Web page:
Let’s talk inspiration — what was your “ah-ha” moment when you first realized you wanted to start the company?
DS: For me, the moment was when I saw our first demo at Duke. I realized that it had not taken very long for only two professors and two students (the founding team) to create a first prototype that outperformed the industrial and academic state-of-the-art motion planning solutions by more than 1000x.
We were already so far ahead of what everyone else was doing, and there were such clear commercial opportunities. But we realized that for this technology to have a real impact, we had to be the ones to bring it to market.
Tell us about the culture at Realtime Robotics — what makes you different from other startups?
DS: Our down-to-earth team has equal parts: those who are pushing technology towards the future and those who have an expectation for delivering a reliable, high-performing product. It is rare for companies at any stage to have this kind of combination and high-level collaboration that our team does.
We each value input and trust each other to do the work. And I think this is what our customers appreciate about working with us. We are honest and fair with what we can achieve so that our products and partnerships can be both competitive and successful.
What were some of the biggest challenges you have had to overcome as a founder?
DS: This is probably common to most tech startups, but the gap between exciting new technology and a marketable product has been wider than initially expected. Among other issues, the “cool” technology has to be easily usable and deployable by customers, and it has to be more robust than a demo that can occasionally fail.
What one piece of advice would you give to other entrepreneurs looking to get their company off the ground and secure funding?
DS: As an academic researcher, I’d recommend to others in academia that they find business leadership they trust and not assume that they are going to be able to quickly become the business experts their companies need.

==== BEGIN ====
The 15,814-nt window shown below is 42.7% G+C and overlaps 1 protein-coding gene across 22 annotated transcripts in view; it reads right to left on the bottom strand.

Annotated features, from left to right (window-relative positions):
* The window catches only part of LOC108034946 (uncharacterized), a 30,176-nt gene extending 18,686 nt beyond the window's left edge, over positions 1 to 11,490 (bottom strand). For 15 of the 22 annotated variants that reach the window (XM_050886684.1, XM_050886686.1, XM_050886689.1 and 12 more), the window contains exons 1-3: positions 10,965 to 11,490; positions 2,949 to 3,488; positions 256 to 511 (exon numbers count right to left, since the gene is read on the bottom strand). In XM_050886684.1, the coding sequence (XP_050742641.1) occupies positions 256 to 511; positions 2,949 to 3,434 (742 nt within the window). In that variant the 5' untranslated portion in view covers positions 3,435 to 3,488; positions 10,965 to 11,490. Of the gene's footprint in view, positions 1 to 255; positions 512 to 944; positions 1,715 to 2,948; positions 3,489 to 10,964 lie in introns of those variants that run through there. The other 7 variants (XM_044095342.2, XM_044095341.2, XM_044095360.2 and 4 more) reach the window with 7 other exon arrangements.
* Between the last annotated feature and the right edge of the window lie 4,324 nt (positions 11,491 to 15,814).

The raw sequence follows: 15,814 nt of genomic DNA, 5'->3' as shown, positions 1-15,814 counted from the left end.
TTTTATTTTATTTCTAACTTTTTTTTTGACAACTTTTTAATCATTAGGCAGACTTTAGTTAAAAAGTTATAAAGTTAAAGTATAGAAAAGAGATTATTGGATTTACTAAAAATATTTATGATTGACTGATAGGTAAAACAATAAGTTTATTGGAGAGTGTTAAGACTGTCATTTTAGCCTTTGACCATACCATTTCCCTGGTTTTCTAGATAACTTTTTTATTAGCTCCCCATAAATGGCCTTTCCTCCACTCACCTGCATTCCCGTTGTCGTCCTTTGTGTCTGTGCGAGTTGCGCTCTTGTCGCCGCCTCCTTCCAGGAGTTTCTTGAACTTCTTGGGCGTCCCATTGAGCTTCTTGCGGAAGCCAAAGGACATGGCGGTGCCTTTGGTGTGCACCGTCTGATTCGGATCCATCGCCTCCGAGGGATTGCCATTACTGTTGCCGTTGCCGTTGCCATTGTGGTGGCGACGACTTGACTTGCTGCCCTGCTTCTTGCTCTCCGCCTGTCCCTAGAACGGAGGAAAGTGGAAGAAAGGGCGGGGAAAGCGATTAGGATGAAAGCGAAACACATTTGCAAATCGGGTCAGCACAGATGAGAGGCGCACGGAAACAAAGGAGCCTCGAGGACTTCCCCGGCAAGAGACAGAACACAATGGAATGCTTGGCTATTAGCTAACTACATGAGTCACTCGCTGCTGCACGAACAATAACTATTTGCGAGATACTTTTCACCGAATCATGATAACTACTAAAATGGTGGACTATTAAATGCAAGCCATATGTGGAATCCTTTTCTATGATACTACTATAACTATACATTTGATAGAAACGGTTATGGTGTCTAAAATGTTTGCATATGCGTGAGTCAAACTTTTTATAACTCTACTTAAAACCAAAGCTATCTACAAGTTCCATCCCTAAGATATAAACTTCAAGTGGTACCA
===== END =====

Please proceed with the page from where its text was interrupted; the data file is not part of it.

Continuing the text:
What kind of momentum has the company experienced thus far? What kind of milestones have you reached?
DS: The momentum of Realtime is perhaps the most thrilling part of this whole experience. We started with four founders, an academic-grade prototype, and a patent application. From there, we slowly added engineers, business leadership, and patent applications, and our demos became more sophisticated. Then there was this acceleration period during which the teams grew, we added salespeople, and started working on proof-of-concept prototypes with customers and partners.
I’ll never forget the first time I noticed an employee whom I didn’t know. I had to ask George who this person was, which seemed like an inconceivable situation to have reached after starting with just four of us. And it just continues to accelerate!
The release of our first commercial solutions (RapidPlan and RapidSense) earlier this year was a significant milestone for us — — you can see the automatic planning technology in action here. We are excited to continue to focus on developing our solutions that expand the potential of robotic automation.
Speaking of milestones, congratulations on the Series A — What’s Next? What do you plan to do with the new funding?
DS: This round of funding will enable Realtime to move from an early, limited-release product and proof-of-concept projects to large-scale commercial products. We have already proven the technology and this round will enable us to prove the products based on it.
Why did you choose to partner with Scrum Ventures? Where are you hoping the team will provide most value?
DS: Scrum Ventures was a valuable partner on our seed round, and we’re delighted to continue the partnership. Beyond financial support, Scrum has helped us with introductions to other VCs and to companies that are potential customers and commercial partners. Scrum has also helped us improve our messaging and presentation of the company while sharing useful insight into the robotics and autonomous vehicle markets.